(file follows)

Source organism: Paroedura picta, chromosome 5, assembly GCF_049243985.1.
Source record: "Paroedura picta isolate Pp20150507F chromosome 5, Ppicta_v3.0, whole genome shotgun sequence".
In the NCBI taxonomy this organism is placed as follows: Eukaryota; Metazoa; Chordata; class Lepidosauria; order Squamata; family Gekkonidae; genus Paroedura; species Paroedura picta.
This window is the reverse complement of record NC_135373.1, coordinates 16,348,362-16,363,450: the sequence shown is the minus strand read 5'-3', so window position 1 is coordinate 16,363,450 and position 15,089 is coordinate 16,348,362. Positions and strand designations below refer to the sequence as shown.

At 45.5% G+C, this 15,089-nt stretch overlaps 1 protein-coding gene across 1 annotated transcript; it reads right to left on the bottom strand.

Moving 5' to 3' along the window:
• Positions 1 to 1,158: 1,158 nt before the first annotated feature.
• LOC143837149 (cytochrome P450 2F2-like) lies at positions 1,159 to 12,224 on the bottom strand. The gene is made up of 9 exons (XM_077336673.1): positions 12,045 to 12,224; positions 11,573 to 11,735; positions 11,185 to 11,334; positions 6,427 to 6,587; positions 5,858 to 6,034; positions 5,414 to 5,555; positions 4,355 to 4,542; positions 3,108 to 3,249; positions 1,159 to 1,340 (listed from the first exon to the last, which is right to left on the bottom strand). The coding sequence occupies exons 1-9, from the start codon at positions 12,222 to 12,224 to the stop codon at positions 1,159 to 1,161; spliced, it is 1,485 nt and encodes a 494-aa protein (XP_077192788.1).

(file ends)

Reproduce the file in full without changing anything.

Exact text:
Source organism: Paroedura picta, chromosome 5, assembly GCF_049243985.1.
Source record: "Paroedura picta isolate Pp20150507F chromosome 5, Ppicta_v3.0, whole genome shotgun sequence".
In the NCBI taxonomy this organism is placed as follows: Eukaryota; Metazoa; Chordata; class Lepidosauria; order Squamata; family Gekkonidae; genus Paroedura; species Paroedura picta.
This window is the reverse complement of record NC_135373.1, coordinates 16,348,362-16,363,450: the sequence shown is the minus strand read 5'-3', so window position 1 is coordinate 16,363,450 and position 15,089 is coordinate 16,348,362. Positions and strand designations below refer to the sequence as shown.

At 45.5% G+C, this 15,089-nt stretch overlaps 1 protein-coding gene across 1 annotated transcript; it reads right to left on the bottom strand.

Moving 5' to 3' along the window:
• Positions 1 to 1,158: 1,158 nt before the first annotated feature.
• LOC143837149 (cytochrome P450 2F2-like) lies at positions 1,159 to 12,224 on the bottom strand. The gene is made up of 9 exons (XM_077336673.1): positions 12,045 to 12,224; positions 11,573 to 11,735; positions 11,185 to 11,334; positions 6,427 to 6,587; positions 5,858 to 6,034; positions 5,414 to 5,555; positions 4,355 to 4,542; positions 3,108 to 3,249; positions 1,159 to 1,340 (listed from the first exon to the last, which is right to left on the bottom strand). The coding sequence occupies exons 1-9, from the start codon at positions 12,222 to 12,224 to the stop codon at positions 1,159 to 1,161; spliced, it is 1,485 nt and encodes a 494-aa protein (XP_077192788.1).